Empathy is a natural human reaction and it's something we experience daily. It can be used for good, but this week Facebook published a study that tracked how users of the social network reacted to different types of status updates in their timeline.
Photo by ArtFamily
There has been a great deal of venom spewed in reaction to this revelation, largely because the 689,003 people involved in the experiment were not told that Facebook was altering their news feeds for it (though we did apparently agree to it in the terms of service). In order to test people's emotions, Facebook removed a subset of "positive" and "negative" posts from users' news feeds to see how we responded. Despite the controversy, though, what the study shows is still makes for interesting reading.
By tweaking the content of Facebook users' news feeds and monitoring subsequent posts from the "manipulated" groups, the study gauged the effect of positive and negative content. They found that what people read did, in fact, affect their emotions:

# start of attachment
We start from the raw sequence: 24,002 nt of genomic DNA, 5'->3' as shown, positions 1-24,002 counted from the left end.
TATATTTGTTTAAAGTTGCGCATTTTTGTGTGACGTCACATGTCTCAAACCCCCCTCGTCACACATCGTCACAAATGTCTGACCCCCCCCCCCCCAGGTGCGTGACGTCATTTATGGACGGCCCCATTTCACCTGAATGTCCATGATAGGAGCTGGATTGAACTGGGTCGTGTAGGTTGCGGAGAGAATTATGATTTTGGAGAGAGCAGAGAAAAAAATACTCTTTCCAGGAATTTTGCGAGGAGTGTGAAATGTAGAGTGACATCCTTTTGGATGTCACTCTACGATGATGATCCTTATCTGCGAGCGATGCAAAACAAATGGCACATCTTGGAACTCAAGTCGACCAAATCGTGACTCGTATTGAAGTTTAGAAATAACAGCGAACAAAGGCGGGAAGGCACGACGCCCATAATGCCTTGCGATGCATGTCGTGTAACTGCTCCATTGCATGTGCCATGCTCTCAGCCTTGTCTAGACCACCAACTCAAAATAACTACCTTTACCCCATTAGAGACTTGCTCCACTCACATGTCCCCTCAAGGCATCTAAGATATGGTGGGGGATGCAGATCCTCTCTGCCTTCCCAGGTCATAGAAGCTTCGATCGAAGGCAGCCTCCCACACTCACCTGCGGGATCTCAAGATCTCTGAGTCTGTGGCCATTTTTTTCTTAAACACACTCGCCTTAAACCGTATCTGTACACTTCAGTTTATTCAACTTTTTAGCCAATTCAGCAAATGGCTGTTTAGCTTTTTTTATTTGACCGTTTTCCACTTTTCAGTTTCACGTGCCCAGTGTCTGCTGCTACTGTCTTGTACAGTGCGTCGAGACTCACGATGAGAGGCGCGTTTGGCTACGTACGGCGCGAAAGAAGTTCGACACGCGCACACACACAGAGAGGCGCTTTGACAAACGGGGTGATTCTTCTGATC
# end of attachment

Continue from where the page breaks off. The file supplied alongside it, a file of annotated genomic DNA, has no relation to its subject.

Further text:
When positive expressions were reduced, people produced fewer positive posts and more negative posts; when negative expressions were reduced, the opposite pattern occurred. These results indicate that emotions expressed by others on Facebook influence our own emotions, constituting experimental evidence for massive-scale contagion via social networks.
If nothing else, it's something to keep in mind when writing your next status update.